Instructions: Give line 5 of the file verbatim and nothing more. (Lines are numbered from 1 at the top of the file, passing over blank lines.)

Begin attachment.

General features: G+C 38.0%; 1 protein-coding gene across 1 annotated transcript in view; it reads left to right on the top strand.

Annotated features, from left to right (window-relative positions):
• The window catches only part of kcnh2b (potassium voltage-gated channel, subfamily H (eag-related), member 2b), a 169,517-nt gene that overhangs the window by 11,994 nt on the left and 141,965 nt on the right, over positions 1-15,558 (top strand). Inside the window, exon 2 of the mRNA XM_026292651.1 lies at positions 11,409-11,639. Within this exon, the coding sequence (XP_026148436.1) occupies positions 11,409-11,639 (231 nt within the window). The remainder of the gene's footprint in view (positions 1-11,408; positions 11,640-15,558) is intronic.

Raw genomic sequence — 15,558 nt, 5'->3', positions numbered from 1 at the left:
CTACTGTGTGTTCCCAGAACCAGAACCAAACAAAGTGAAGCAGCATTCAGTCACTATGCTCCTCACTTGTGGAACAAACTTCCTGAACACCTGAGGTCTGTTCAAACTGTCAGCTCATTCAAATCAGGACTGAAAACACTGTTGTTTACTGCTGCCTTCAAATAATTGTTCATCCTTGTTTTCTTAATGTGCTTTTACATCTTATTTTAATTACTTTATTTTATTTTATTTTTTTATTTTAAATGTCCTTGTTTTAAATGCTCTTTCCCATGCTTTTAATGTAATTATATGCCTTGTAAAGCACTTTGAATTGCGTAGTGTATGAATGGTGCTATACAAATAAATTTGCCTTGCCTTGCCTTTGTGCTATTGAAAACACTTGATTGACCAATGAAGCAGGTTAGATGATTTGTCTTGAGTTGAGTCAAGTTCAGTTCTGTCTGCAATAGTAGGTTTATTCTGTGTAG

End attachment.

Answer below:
CTACTGTGTGTTCCCAGAACCAGAACCAAACAAAGTGAAGCAGCATTCAGTCACTATGCTCCTCACTTGTGGAACAAACTTCCTGAACACCTGAGGTCTGTTCAAACTGTCAGCTCATTCAAATCAGGACTGAAAACACTGTTGTTTACTGCTGCCTTCAAATAATTGTTCATCCTTGTTTTCTTAATGTGCTTTTACATCTTATTTTAATTACTTTATTTTATTTTATTTTTTTATTTTAAATGTCCTTGTTTTAAATGCTCTTTCCCATGCTTTTAATGTAATTATATGCCTTGTAAAGCACTTTGAATTGCGTAGTGTATGAATGGTGCTATACAAATAAATTTGCCTTGCCTTGCCTTTGTGCTATTGAAAACACTTGATTGACCAATGAAGCAGGTTAGATGATTTGTCTTGAGTTGAGTCAAGTTCAGTTCTGTCTGCAATAGTAGGTTTATTCTGTGTAG